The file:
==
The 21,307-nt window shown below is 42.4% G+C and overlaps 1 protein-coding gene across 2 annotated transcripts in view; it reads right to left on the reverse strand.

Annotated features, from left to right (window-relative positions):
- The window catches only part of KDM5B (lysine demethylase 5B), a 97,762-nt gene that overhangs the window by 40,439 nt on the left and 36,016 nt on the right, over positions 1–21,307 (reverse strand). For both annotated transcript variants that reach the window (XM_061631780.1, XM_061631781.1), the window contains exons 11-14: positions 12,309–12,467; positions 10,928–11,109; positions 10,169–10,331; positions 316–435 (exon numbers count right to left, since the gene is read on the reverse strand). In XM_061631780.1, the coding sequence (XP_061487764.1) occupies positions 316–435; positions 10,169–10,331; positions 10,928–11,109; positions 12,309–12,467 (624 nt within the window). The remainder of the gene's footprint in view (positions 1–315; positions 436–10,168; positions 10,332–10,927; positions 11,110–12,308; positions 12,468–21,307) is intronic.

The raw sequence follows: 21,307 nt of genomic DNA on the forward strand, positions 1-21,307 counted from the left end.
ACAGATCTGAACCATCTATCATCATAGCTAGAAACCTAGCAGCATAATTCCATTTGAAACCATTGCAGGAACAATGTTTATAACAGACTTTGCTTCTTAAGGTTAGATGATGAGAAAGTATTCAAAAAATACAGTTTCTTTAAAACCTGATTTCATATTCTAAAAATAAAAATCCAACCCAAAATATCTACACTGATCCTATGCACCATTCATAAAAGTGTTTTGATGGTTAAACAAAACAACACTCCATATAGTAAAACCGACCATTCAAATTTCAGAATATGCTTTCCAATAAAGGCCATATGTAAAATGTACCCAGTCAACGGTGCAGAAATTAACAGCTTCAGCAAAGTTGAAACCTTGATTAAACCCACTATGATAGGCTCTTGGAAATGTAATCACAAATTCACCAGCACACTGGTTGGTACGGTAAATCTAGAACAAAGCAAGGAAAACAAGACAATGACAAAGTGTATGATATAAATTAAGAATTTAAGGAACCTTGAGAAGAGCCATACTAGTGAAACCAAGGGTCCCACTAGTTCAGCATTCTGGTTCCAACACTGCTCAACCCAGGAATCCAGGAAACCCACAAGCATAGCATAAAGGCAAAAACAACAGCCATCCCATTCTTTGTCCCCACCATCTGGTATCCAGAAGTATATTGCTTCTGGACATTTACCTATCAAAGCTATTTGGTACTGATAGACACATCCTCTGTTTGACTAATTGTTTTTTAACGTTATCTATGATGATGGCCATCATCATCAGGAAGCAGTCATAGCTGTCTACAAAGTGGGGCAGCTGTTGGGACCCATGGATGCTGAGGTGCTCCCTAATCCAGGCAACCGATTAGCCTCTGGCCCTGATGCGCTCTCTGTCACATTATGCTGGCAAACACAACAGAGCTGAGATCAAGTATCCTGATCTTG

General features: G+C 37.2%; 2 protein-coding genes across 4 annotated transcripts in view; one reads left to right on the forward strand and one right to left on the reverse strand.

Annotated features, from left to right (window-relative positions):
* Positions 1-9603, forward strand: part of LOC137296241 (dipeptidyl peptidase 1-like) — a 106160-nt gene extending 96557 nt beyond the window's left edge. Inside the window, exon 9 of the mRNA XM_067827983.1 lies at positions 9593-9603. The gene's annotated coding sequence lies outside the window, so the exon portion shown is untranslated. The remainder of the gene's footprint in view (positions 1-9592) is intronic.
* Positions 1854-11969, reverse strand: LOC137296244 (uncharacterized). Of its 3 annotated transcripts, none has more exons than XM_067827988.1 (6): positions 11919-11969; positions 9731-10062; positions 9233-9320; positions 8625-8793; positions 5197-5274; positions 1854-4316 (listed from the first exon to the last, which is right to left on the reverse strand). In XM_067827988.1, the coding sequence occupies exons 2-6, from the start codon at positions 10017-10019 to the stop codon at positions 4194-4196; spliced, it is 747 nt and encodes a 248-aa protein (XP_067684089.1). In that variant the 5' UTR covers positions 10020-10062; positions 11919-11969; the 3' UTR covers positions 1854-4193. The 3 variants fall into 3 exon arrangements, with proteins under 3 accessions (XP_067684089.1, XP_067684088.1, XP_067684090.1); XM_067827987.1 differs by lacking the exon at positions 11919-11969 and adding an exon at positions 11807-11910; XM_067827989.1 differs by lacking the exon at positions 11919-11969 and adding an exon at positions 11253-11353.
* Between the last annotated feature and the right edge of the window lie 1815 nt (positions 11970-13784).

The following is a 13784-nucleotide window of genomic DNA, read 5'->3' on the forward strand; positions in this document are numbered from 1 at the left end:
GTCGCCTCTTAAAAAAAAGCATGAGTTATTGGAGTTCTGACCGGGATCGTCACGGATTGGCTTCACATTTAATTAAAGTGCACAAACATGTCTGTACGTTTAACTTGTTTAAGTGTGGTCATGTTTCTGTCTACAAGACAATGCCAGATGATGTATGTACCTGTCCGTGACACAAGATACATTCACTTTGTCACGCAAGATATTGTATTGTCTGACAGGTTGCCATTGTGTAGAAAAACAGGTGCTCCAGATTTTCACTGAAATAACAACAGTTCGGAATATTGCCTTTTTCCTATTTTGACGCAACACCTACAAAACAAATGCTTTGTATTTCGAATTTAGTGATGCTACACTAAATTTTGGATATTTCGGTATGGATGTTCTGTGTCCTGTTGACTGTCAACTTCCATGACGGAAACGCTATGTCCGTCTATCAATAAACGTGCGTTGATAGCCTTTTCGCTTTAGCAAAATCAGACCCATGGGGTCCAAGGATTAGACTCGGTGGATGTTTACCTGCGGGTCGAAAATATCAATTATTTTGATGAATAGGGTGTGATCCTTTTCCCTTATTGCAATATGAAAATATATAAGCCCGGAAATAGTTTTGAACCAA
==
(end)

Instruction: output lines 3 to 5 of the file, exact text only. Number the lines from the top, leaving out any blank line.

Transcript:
- The window catches only part of KDM5B (lysine demethylase 5B), a 97,762-nt gene that overhangs the window by 40,439 nt on the left and 36,016 nt on the right, over positions 1–21,307 (reverse strand). For both annotated transcript variants that reach the window (XM_061631780.1, XM_061631781.1), the window contains exons 11-14: positions 12,309–12,467; positions 10,928–11,109; positions 10,169–10,331; positions 316–435 (exon numbers count right to left, since the gene is read on the reverse strand). In XM_061631780.1, the coding sequence (XP_061487764.1) occupies positions 316–435; positions 10,169–10,331; positions 10,928–11,109; positions 12,309–12,467 (624 nt within the window). The remainder of the gene's footprint in view (positions 1–315; positions 436–10,168; positions 10,332–10,927; positions 11,110–12,308; positions 12,468–21,307) is intronic.

The raw sequence follows: 21,307 nt of genomic DNA on the forward strand, positions 1-21,307 counted from the left end.
ACAGATCTGAACCATCTATCATCATAGCTAGAAACCTAGCAGCATAATTCCATTTGAAACCATTGCAGGAACAATGTTTATAACAGACTTTGCTTCTTAAGGTTAGATGATGAGAAAGTATTCAAAAAATACAGTTTCTTTAAAACCTGATTTCATATTCTAAAAATAAAAATCCAACCCAAAATATCTACACTGATCCTATGCACCATTCATAAAAGTGTTTTGATGGTTAAACAAAACAACACTCCATATAGTAAAACCGACCATTCAAATTTCAGAATATGCTTTCCAATAAAGGCCATATGTAAAATGTACCCAGTCAACGGTGCAGAAATTAACAGCTTCAGCAAAGTTGAAACCTTGATTAAACCCACTATGATAGGCTCTTGGAAATGTAATCACAAATTCACCAGCACACTGGTTGGTACGGTAAATCTAGAACAAAGCAAGGAAAACAAGACAATGACAAAGTGTATGATATAAATTAAGAATTTAAGGAACCTTGAGAAGAGCCATACTAGTGAAACCAAGGGTCCCACTAGTTCAGCATTCTGGTTCCAACACTGCTCAACCCAGGAATCCAGGAAACCCACAAGCATAGCATAAAGGCAAAAACAACAGCCATCCCATTCTTTGTCCCCACCATCTGGTATCCAGAAGTATATTGCTTCTGGACATTTACCTATCAAAGCTATTTGGTACTGATAGACACATCCTCTGTTTGACTAATTGTTTTTTAACGTTATCTATGATGATGGCCATCATCATCAGGAAGCAGTCATAGCTGTCTACAAAGTGGGGCAGCTGTTGGGACCCATGGATGCTGAGGTGCTCCCTAATCCAGGCAACCGATTAGCCTCTGGCCCTGATGCGCTCTCTGTCACATTATGCTGGCAAACACAACAGAGCTGAGATCAAGTATCCTGATCTTG